Medium for asthmatics

Hello everyone,
First of all I have to say that I am happy to have found this teacher and this forum.
I am starting in oil painting and before buying new paintings I would like to use some that I have at home and are in good condition. I am asthmatic and have serious problems with solvents. When I can I will buy the Geneva colors but at the moment I wanted to know if anyone has experience with "Gamblin Solvent-Free Gel" could it be combined with clove oil to make it dry more slowly?
Thank you very much in advance for your help and guidance


  • I would not bother with gel.  Just use straight walnut oil for a medium and a bit of clove if you want the paint to dry slower.  
  • Thank you very much GTO! my only fear is loading the paint with too much oil. I would like to prepare them in a jar with the right density to work with and I don't know if it is very prudent to do it using only oil. For now I discard the gel and I thank you for the advice.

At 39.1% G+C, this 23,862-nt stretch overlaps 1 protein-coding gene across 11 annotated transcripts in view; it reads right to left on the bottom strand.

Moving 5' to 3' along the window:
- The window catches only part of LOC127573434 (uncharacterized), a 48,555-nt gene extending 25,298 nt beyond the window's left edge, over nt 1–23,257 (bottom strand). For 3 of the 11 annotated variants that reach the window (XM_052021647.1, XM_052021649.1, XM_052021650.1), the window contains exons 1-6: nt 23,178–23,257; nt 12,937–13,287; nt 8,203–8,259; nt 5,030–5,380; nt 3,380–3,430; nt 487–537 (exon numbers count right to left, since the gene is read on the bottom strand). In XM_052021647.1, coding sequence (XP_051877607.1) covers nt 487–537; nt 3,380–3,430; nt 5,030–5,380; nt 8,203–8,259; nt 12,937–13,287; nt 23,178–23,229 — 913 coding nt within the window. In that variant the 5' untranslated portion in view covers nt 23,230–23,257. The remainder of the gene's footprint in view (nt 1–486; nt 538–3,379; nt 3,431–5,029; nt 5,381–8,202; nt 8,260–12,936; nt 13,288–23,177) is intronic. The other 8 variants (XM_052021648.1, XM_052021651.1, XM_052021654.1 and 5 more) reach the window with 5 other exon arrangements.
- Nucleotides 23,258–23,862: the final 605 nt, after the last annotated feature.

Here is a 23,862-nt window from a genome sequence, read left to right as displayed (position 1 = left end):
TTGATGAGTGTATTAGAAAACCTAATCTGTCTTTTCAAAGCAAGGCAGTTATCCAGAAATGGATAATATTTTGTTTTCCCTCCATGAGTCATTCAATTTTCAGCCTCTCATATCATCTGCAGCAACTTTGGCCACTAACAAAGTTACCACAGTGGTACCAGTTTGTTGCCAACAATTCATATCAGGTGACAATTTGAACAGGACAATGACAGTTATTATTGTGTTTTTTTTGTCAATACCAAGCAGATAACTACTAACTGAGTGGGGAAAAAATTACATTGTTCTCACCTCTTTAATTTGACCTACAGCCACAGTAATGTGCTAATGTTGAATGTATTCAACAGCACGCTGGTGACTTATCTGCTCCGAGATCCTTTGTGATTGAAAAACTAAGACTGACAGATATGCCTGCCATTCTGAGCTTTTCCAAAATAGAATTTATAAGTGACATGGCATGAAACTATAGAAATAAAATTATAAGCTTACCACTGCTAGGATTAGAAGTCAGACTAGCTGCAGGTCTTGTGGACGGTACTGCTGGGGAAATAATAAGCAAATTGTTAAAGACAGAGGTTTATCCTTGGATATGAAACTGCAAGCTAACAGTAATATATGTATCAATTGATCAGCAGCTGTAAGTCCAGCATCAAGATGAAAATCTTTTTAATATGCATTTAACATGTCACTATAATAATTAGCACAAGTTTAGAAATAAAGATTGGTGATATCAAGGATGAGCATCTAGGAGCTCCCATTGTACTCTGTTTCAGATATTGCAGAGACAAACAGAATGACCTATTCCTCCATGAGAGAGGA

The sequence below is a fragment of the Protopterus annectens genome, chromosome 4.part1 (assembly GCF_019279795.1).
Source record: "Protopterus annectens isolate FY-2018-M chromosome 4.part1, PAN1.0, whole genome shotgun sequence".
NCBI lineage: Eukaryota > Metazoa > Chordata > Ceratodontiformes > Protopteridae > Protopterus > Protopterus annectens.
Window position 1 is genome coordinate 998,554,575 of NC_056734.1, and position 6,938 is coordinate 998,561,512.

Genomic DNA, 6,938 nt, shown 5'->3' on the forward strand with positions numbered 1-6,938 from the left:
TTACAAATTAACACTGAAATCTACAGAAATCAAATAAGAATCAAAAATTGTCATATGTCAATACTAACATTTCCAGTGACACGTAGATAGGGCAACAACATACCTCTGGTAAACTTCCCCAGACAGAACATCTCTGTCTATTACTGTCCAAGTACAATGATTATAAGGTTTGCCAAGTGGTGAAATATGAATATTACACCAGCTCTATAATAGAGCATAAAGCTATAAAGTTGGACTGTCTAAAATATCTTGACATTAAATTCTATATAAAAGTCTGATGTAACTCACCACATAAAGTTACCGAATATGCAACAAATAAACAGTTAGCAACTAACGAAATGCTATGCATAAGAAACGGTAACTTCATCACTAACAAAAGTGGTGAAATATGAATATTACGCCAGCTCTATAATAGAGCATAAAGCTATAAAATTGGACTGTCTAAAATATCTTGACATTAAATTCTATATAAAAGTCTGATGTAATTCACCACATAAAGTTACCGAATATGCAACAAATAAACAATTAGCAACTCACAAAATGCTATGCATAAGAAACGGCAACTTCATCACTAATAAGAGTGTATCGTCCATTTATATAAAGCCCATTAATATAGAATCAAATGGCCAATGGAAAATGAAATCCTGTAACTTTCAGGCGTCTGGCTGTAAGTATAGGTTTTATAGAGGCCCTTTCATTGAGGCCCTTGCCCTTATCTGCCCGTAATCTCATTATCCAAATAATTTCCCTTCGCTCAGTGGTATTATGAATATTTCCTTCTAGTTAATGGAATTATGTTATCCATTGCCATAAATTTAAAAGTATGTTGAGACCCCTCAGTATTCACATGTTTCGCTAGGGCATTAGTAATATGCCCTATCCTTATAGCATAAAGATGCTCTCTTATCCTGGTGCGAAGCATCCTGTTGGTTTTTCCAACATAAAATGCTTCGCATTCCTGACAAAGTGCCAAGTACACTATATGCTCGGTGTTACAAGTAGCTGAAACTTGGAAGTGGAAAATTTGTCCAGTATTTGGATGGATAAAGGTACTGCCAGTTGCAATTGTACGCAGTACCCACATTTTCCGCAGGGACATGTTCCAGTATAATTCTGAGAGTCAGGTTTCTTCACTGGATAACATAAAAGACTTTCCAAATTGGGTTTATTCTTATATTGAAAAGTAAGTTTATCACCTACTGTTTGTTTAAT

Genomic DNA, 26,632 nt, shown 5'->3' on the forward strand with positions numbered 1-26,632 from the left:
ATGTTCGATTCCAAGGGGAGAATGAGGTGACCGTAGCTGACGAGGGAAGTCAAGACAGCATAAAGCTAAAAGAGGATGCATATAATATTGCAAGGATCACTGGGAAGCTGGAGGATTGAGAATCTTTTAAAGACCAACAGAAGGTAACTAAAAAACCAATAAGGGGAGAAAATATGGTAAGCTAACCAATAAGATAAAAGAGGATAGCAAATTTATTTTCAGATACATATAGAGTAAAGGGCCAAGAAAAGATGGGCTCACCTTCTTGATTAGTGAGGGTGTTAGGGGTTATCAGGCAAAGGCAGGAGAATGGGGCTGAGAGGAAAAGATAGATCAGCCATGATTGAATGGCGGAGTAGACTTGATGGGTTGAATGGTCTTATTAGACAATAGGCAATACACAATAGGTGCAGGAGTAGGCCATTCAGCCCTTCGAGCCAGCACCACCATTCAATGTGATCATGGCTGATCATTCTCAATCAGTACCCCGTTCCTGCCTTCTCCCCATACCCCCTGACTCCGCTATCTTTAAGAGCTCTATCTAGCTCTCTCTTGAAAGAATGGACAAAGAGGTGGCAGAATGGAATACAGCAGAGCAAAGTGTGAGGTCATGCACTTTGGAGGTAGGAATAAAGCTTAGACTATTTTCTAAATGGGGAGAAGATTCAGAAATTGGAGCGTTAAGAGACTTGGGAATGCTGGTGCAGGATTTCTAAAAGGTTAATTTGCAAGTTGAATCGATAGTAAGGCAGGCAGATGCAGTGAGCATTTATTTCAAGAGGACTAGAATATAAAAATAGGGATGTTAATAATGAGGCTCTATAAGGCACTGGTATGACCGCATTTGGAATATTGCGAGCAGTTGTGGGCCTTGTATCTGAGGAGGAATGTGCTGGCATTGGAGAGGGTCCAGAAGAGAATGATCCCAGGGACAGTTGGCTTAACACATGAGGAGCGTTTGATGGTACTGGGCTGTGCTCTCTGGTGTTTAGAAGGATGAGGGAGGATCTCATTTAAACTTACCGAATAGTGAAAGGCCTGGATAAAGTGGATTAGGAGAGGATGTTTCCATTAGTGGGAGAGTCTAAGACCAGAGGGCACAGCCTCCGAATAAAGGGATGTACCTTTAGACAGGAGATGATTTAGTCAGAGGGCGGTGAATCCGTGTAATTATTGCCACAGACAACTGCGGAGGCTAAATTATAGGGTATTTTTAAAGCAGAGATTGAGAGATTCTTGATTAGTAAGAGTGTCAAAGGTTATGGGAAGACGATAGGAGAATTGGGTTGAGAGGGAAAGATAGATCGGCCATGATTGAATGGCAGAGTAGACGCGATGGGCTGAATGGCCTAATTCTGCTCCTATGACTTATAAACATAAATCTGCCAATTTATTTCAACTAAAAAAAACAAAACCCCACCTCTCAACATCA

• You can still premix the paint in a jar using only the oil.  I used an eye dropper to slowly mix the paint on a pallet then once I got the consistency I wanted I put the paint in small mason jars.  However,, now I just thin the paint down as I need it.
  • Thanks for your advice GTO! it's been very helpful. 
  • The gel is basically a medium mixed with  colloidal silica/Cabocil/Fumed silica. That is a powder that hangs in the air, and could be bad for your lungs if you were mining it.  It mixes easily with materials and converts them to putties, if you add enough,  Boat supply stores, and fiberglass supply stores sell it.

  • Thanks TamDeal. The info you give is very precise and helpful. By now I'm trying to use only oil as GTO recomended. It's working well so far. I prefer If I can avoid other chemicals.
    Anyway all the info is very wellcome!!! thanks again!!!!!
  • I paint solvent free as well. I think the Gamblin solvent free gel actually speeds drying. I’d agree with walnut or safflower oil and added clove oil.